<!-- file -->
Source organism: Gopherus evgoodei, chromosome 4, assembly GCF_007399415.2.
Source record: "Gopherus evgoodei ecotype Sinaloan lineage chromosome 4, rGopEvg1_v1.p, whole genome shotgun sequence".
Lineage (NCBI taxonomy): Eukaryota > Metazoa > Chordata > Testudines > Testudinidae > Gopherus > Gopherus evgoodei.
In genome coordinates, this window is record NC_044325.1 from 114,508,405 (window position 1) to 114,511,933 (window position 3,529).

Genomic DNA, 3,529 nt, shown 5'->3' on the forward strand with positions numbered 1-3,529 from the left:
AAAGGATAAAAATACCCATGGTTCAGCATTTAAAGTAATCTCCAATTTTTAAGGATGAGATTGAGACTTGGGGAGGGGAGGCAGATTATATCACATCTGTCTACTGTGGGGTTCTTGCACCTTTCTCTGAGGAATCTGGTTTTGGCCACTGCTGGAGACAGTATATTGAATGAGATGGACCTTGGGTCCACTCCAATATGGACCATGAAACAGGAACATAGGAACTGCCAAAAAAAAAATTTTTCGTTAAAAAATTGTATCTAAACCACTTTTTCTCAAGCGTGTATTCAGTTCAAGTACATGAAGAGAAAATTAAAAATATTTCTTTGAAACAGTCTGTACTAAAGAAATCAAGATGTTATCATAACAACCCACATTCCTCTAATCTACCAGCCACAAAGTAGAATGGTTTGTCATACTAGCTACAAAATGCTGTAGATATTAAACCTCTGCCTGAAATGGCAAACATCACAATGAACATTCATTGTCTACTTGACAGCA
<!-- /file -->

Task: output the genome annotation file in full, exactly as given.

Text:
Source organism: Gopherus evgoodei, chromosome 4, assembly GCF_007399415.2.
Source record: "Gopherus evgoodei ecotype Sinaloan lineage chromosome 4, rGopEvg1_v1.p, whole genome shotgun sequence".
Lineage (NCBI taxonomy): Eukaryota > Metazoa > Chordata > Testudines > Testudinidae > Gopherus > Gopherus evgoodei.
In genome coordinates, this window is record NC_044325.1 from 114,508,405 (window position 1) to 114,511,933 (window position 3,529).

Genomic DNA, 3,529 nt, shown 5'->3' on the forward strand with positions numbered 1-3,529 from the left:
AAAGGATAAAAATACCCATGGTTCAGCATTTAAAGTAATCTCCAATTTTTAAGGATGAGATTGAGACTTGGGGAGGGGAGGCAGATTATATCACATCTGTCTACTGTGGGGTTCTTGCACCTTTCTCTGAGGAATCTGGTTTTGGCCACTGCTGGAGACAGTATATTGAATGAGATGGACCTTGGGTCCACTCCAATATGGACCATGAAACAGGAACATAGGAACTGCCAAAAAAAAAATTTTTCGTTAAAAAATTGTATCTAAACCACTTTTTCTCAAGCGTGTATTCAGTTCAAGTACATGAAGAGAAAATTAAAAATATTTCTTTGAAACAGTCTGTACTAAAGAAATCAAGATGTTATCATAACAACCCACATTCCTCTAATCTACCAGCCACAAAGTAGAATGGTTTGTCATACTAGCTACAAAATGCTGTAGATATTAAACCTCTGCCTGAAATGGCAAACATCACAATGAACATTCATTGTCTACTTGACAGCA